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SPECIFIC natural disasters such as Cyclone Yasi and the Brisbane floods could not be directly linked to man-made climate change, the world's leading climate change authority said yesterday.
Intergovernmental Panel on Climate Change chairman Rajendra Pachauri said the general observation that climate change was bringing about an increase in extreme weather events was valid but scientists needed to provide much finer detail.
"Frankly, it is difficult to take a season or two and come up with any conclusions on those on a scientific basis," Dr Pachauri said.
"What we can say very clearly is the aggregate impact of climate change on all these events, which are taking place at much higher frequency and intensity all over the world.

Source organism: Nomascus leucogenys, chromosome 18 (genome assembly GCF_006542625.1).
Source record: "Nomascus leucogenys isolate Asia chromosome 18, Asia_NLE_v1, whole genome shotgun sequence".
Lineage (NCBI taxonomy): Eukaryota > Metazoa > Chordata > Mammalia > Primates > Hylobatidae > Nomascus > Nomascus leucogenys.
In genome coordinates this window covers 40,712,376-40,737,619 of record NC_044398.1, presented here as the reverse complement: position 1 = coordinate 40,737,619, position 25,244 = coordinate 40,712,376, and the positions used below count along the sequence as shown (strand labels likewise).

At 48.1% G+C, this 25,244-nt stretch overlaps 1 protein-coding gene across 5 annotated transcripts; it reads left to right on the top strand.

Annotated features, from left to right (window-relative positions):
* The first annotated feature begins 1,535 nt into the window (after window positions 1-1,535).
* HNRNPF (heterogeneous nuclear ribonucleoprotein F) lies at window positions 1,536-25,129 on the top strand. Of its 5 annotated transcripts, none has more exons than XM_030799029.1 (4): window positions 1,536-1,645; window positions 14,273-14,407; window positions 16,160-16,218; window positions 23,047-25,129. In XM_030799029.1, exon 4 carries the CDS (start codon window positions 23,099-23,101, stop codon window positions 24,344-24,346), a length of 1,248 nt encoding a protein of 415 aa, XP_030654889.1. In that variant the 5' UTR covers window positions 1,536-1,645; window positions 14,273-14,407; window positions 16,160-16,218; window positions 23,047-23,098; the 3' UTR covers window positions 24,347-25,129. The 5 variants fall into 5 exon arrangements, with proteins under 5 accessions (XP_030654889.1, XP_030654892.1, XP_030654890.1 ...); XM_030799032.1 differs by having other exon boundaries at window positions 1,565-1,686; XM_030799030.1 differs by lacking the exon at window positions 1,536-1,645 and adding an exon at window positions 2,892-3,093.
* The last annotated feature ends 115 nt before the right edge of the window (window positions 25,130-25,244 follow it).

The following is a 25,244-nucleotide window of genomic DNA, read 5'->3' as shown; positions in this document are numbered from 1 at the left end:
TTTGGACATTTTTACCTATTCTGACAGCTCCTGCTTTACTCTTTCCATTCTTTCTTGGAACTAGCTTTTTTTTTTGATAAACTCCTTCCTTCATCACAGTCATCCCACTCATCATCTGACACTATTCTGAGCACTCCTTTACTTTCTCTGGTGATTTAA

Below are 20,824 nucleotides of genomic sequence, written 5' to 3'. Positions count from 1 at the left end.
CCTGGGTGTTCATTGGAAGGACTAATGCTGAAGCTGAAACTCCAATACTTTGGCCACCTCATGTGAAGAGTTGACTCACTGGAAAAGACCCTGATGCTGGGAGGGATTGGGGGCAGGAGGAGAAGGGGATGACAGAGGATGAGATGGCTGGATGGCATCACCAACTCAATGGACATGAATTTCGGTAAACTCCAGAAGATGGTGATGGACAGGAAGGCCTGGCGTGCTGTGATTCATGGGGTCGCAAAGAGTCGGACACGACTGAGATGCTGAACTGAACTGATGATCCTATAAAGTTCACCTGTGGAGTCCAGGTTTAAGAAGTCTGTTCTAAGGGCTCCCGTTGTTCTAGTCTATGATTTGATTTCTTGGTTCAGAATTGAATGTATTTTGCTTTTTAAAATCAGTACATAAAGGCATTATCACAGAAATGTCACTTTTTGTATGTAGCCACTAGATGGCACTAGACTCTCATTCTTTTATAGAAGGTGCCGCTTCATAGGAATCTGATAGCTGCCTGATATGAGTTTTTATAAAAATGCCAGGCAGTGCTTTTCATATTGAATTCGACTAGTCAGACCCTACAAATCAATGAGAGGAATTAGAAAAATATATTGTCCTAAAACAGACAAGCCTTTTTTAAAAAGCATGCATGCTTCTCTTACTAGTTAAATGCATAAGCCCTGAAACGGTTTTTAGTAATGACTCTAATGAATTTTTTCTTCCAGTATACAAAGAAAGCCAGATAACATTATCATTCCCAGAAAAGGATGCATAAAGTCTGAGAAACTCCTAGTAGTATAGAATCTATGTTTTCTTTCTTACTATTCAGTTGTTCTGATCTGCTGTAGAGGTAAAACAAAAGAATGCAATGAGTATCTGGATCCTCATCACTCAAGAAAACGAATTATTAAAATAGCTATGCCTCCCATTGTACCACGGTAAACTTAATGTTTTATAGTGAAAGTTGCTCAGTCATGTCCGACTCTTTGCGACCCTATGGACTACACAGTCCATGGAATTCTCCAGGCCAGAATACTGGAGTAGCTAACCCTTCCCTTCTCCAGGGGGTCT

"On that there is very little doubt; the scientific evidence is very, very strong. But what happens in Queensland or what happens in Russia or for that matter the floods in the Mississippi River right now, whether there is a link between those and climate change is very difficult to establish. So I don't think anyone can make a categorical statement on that."
Dr Pachauri's comments contradict assertions by Greens leader Bob Brown in the wake of the floods that the coal industry was to blame because the sector's contribution to global warming was responsible for the extreme weather conditions.
Scientists had concluded that the floods were caused by record high temperatures in the oceans around Australia, Senator Brown said at the time.
As experts from around the world meet on the Gold Coast this week to finalise a special report on global warming and extreme weather events, which is due out in November, Dr Pachauri admitted the IPCC had been damaged by recent controversies over leaked emails and its use of poor-quality research.